Make Freddie and Fannie Go Green

Make Freddie and Fannie Go Green

Don’t just bail out Fannie Mae and Freddie Mac: require them to start building environmentally responsible homes.


After nearly a decade of US overspending on largely non-green, energy-inefficient, low-density housing, our nation is in the midst of the largest bank bailout since the 1980s Savings and Loan crisis. Congress is responding by rushing through legislation that would allow the US Treasury to lend up to $300 billion to Fannie Mae and Freddie Mac, two gargantuan government-sponsored enterprises that now guarantee nearly 45 percent of the nation’s $12 trillion in mortgages.

No one has any idea how much this crisis will cost, because that depends on housing prices, which are still plummeting. But the ultimate cost to taxpayers will almost certainly make last March’s $29 billion Bear Stearns bailout look like spring training.

In this context it is entirely appropriate for the public to demand that Congress not just give the highly paid managers of Freddie and Fannie yet another blank check. Instead, we should seize the opportunity provided by this debt crisis to attack another dire problem–the energy crisis and the threat of catastrophic climate change.

Now is the time to create a green Fannie Mae and Freddie Mac. We need to be farsighted as we look to the next generation of houses. The goal must be to shift from underwriting energy-guzzling McMansions to a green lending strategy that protects us from energy inflation and the impacts of rapid climate change.

The idea of green mortgage lending is simple and straightforward. Over time, Fannie Mae and Freddie Mac should reward mortgage lenders who finance homes that meet two basic sustainability tests: green building design and “sustainable locations,” sites for new homes that take into account commuting costs and other costs associated with housing locations.

Green Home Design

The energy waste by homes and office buildings in the United States is enormous–according to the US Green Building Council, buildings account for more than two-thirds of electricity and wasted energy, and nearly forty percent of our national carbon dioxide emissions.

Given these basic facts, it is not surprising that interest in green building design is soaring, with builders exploring an astonishing variety of new, earth-friendly building materials, as the New York Times recently reported. Now is the time to reinforce this trend by ensuring that government mortgage lending supports this goal rather than undermines it.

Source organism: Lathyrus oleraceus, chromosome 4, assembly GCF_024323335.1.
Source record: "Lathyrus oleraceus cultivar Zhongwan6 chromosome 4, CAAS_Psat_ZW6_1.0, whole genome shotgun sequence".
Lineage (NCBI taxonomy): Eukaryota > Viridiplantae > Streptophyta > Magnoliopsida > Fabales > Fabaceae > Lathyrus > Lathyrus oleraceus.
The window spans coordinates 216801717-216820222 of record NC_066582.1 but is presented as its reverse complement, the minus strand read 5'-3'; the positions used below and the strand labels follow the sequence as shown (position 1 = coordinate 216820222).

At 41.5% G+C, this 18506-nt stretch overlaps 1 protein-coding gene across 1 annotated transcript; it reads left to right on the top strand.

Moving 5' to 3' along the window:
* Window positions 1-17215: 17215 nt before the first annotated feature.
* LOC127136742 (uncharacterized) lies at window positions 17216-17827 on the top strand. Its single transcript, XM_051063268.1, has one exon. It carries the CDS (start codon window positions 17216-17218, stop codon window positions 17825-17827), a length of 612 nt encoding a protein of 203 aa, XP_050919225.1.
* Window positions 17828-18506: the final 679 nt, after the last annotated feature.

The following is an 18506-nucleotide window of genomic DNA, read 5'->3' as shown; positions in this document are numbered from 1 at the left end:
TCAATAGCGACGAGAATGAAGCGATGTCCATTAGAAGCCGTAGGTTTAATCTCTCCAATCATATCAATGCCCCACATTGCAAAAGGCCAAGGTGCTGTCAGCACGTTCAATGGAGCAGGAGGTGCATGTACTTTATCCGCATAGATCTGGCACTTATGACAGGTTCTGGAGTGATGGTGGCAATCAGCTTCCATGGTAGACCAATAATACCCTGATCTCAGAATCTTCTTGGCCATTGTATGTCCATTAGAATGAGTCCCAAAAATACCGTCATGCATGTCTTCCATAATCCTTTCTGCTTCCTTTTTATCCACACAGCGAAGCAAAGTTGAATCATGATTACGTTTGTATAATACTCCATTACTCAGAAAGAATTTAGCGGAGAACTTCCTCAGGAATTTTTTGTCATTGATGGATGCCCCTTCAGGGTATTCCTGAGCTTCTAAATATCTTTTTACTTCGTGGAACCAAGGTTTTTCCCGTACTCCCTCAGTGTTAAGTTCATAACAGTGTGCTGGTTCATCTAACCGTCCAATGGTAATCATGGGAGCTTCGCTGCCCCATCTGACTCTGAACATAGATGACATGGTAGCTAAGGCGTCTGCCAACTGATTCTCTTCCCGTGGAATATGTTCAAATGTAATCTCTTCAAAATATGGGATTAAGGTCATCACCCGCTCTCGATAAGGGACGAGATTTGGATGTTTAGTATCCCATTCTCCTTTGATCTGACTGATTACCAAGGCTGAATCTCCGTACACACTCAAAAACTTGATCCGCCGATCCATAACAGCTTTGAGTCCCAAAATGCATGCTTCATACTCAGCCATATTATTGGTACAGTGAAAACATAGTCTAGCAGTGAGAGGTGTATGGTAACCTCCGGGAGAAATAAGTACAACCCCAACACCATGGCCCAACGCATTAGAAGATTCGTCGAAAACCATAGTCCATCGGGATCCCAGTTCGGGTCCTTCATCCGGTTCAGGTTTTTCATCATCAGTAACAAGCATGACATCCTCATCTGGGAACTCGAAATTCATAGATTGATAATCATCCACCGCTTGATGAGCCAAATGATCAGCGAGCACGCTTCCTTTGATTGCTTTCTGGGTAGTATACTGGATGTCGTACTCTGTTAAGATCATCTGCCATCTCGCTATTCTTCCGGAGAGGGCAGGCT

Since at least the 1930s, encouraging universal home ownership has been an important national goal, which has received hundreds of billions of dollars in direct and indirect subsidies, by way of institutions like GSEs and the tax deduction for mortgage interest. With home ownership now exceeding 70 percent of the adult population, it is clear that we have made strong progress.

However, despite all these subsidies, few special incentives have been provided to encourage energy-efficient design, especially by mortgage lenders. Indeed, since jumbo housing loans typically produce higher fees for lenders, and the emphasis has been sheer volume, the incentives have tilted way over in the direction of McMansions. As a nation we can no longer afford to be environmentally neutral when it comes to providing mortgages–institutions like Fannie and Freddie need to design explicit programs to reward mortgage lenders who encourage energy-efficient design.

Commuting Costs

With gas prices soaring, the annual cost of driving to work has become the equivalent to an extra month or two of mortgage payments for many homeowners. As one recent economic analysis concluded, this has “has dealt a major blow to consumer purchasing power, weighing most heavily on those metropolitan areas and suburbs where people have to drive the farthest.”

Housing markets are already taking this into account–for example, surveys of metropolitan areas from Boston to Los Angeles to Tampa show that home prices are falling fastest in more distant zip codes, while, other things being equal, homes that are closer to public transit have maintained strong valuations.

All this indicates the housing market is already automatically producing some incentives for less construction on the margin, in locations with higher commuting costs. However, to get ahead of the curve, the GSEs may want to provide additional incentives.

Floodplain/Coastal Zone Exposure

With record flooding devastating Iowa and other parts of the Midwest, and with global warming promising to create even more extreme weather, it is also time to revamp the country’s failed flood control policies. Mortgage lending policies should not escape scrutiny. An aggressive green lending program by Fannie Mae and Freddie Mac could help relocate homes out of hazard areas, rather than underwrite activities that enable building in high-hazard zones.

Our proposal to create a green lending initiative at Freddie and Fannie isn’t meant to address the serious changes that are no doubt needed in their approaches to bundling, securitizing and pricing basic mortgages.

It is about insisting that they recognize the powerful impact that housing has on energy consumption and the environment, and begin to use their muscle in the housing market to help construct a more environmentally and economically responsible future.

Congress should not just give these two institutions a blank check bailout that could run into the hundreds of billions and produce more business-as-usual lending. It needs to seize this opportunity to help us solve two very important crises at once.

We need to attach some green strings to all those billions of greenbacks.

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